Embracing the language that's driving modern commerce today: A glossary of terms

The Language of Modern Commerce, Part 2: 3 must-know tech terms to master today

Anita Temple headshot
Anita Temple
Corporate Journalist, commercetools
Published 19 April 2023

Last month, we kicked off a glossary series to offer up definitions and explanations of the most relevant words and terms being used to describe the innovations and experiences driving digital commerce right now. Our first blog spotlighted APIs, the cloud and composable commerce

Embracing the language that's driving modern commerce today: A glossary of terms

The series will continue in the upcoming months with three definitions per installment. While we’re certain many of these terms are familiar to you, we’re also aware that keeping up with the ever-evolving language of modern commerce is difficult — even for those of us who are immersed in the technology and the industry speak every day.

So, if you’re wondering what DXC is or how it’s different from DXP, why everyone is talking about extensibility or if the words frictionless and seamless are interchangeable, read on and we’ll provide you with answers in plain English. 

Digital Experience Composition (DXC)

A term coined by Gartner® in 2022, DXC refers to the tools and the processes used to provide API connectivity to headless services like CMS, search or commerce. By embracing DXC, developers can build no-code digital experiences that give non-technical teams the ability to create and launch campaigns as well as make updates at any time without involving IT. 

DXC encompasses multiple elements such as UI design, content creation, personalization, data analytics and marketing automation, ensuring these can work together to deliver the immersive experiences consumers expect today across all channels. Kelly Goetsch, Chief Strategy Officer at commercetools believes it was important for a term to be established in the industry for DXC because it gave a name to a category of software that has been rapidly emerging but has lacked a name. By creating DXC products, vendors like Occtoo, Uniform and builder.io are making composable commerce much easier for business users to consume.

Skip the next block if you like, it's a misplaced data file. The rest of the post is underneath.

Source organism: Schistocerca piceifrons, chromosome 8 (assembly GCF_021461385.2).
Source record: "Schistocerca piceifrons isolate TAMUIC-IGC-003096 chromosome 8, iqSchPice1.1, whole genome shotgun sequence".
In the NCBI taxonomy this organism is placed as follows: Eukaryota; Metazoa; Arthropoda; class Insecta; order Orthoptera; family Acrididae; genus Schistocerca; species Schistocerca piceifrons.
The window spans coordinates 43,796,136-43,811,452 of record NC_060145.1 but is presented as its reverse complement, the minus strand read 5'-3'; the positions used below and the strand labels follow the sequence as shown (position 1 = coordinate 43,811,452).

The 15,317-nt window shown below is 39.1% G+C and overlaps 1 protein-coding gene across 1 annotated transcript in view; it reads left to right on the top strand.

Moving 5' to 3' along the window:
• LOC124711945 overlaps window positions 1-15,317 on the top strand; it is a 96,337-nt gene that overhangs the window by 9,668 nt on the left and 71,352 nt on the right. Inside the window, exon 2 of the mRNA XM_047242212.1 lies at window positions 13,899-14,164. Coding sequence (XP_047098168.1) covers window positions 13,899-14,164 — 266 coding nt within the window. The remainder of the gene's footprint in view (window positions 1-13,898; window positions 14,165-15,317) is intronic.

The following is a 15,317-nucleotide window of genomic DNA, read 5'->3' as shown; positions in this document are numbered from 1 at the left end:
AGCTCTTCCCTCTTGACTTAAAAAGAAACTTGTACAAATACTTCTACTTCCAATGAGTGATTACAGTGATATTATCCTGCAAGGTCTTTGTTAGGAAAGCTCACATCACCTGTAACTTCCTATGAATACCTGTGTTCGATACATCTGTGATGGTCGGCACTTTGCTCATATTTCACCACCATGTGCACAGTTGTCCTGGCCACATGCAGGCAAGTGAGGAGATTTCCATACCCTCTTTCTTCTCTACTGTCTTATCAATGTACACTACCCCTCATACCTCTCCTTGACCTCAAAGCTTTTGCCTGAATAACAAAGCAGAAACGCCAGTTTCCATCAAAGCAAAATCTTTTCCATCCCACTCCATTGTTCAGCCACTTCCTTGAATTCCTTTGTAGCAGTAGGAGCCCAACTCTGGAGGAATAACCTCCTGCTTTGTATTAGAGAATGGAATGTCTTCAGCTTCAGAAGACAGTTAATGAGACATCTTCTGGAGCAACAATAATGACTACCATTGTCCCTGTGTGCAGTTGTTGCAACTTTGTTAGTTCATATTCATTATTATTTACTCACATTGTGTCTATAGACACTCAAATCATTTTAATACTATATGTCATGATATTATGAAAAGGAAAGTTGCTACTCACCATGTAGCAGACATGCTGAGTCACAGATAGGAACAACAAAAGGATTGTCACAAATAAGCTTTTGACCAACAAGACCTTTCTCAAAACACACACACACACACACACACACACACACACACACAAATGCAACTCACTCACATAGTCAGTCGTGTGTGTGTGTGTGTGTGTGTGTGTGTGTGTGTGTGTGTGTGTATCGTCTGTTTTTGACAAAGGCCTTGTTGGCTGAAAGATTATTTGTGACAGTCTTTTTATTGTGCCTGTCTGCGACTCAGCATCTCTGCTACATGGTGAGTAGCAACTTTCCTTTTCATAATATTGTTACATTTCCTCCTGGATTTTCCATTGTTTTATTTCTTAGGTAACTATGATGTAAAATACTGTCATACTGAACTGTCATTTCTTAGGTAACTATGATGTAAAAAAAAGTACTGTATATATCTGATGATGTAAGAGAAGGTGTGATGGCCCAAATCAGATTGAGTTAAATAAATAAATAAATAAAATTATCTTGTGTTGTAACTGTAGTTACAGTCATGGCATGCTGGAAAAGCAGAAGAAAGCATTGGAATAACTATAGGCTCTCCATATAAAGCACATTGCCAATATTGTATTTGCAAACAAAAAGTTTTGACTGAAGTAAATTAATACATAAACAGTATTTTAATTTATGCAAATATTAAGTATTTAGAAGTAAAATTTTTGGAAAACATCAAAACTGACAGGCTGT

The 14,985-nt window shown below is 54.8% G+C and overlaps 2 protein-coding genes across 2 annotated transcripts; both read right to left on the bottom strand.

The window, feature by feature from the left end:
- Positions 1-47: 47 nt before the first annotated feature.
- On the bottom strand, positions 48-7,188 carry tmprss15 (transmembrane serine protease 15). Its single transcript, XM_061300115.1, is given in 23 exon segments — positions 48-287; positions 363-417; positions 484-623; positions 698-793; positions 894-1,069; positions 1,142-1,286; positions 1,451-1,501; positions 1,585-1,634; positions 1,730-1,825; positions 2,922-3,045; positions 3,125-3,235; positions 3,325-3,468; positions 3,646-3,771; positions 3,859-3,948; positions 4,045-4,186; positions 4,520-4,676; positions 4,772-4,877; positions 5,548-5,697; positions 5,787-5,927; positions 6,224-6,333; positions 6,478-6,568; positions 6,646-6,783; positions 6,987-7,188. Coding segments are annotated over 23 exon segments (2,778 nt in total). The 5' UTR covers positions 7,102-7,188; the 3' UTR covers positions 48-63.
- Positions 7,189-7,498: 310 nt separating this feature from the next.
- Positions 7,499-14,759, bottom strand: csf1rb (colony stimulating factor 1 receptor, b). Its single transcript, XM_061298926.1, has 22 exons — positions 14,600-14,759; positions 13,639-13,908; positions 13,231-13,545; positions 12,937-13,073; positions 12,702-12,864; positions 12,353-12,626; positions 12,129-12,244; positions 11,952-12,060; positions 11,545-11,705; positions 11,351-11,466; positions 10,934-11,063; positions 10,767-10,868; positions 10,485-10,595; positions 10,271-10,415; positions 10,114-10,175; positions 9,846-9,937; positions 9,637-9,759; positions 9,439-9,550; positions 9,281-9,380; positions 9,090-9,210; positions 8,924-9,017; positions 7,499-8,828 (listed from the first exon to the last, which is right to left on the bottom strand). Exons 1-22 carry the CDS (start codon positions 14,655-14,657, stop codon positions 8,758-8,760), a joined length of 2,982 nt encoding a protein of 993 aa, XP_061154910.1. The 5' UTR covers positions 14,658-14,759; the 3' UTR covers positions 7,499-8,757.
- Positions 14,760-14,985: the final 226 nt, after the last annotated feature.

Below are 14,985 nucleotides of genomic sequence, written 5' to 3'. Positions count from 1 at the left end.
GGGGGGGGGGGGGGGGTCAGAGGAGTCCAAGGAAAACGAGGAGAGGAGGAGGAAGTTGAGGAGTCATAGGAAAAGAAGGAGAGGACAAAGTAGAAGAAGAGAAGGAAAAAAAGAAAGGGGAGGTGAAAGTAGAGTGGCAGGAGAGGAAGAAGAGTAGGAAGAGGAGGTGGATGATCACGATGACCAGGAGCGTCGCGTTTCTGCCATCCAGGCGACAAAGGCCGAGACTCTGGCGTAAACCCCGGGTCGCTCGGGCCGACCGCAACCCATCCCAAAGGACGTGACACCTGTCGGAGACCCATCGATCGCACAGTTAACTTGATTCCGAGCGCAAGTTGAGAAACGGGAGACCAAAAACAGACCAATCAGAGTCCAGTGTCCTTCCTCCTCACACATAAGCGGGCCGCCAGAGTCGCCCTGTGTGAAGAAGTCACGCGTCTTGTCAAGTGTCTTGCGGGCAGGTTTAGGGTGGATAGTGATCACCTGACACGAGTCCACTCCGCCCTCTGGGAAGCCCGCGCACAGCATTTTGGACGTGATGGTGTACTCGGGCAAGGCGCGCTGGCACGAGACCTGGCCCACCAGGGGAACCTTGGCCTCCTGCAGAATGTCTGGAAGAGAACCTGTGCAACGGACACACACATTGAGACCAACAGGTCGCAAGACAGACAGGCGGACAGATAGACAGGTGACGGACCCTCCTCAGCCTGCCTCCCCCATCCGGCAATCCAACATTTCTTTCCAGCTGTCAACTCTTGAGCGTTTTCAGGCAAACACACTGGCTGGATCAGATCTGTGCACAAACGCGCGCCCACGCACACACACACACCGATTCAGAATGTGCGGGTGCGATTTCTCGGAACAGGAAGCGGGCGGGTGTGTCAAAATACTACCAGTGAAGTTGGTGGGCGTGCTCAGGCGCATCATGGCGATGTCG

Example Usage

By focusing on Digital Experience Composition (DXC), brands can integrate their website, mobile app and social media channels, and use data analytics to create seamless, personalized shopping experiences and optimize the customer journey.

Adaptive Usage

Digital Experience Platform (DXP) 

While DXC refers to the tools and processes, according to Gartner, DXP refers to the actual integrated technology solution that vendors deliver (or brands build) that support the composition, management, delivery and optimization of contextualized digital experiences.


Let’s say you’re a chef who wants to create an unforgettable dining experience for your guests. To do so, you carefully select the right ingredients, prepare them in a way that highlights their unique flavors and textures, and present them in an appealing and attractive manner. 

Similarly, in eCommerce, a business must carefully select and combine various digital tools and channels, such as a website, mobile app, social media and messaging platforms, to create a cohesive, omnichannel experience. This involves designing the user interface, curating the content, personalizing the experience and leveraging data analytics to optimize the experience. Just as a chef's composition of ingredients comes together to provide a memorable meal, a business uses DXC to make digital shopping more delightful for its customers.


According to PeerSpot, extensibility is, “The ability of the software system to allow and accept the significant extension of its capabilities without major rewriting of code or changes in its basic architecture.” Extensible technology solutions, such as those offered by commercetools, are designed with agnostic tools and languages to make it easy and risk-free for developers to customize features, add new functionality and innovate based on their unique business needs.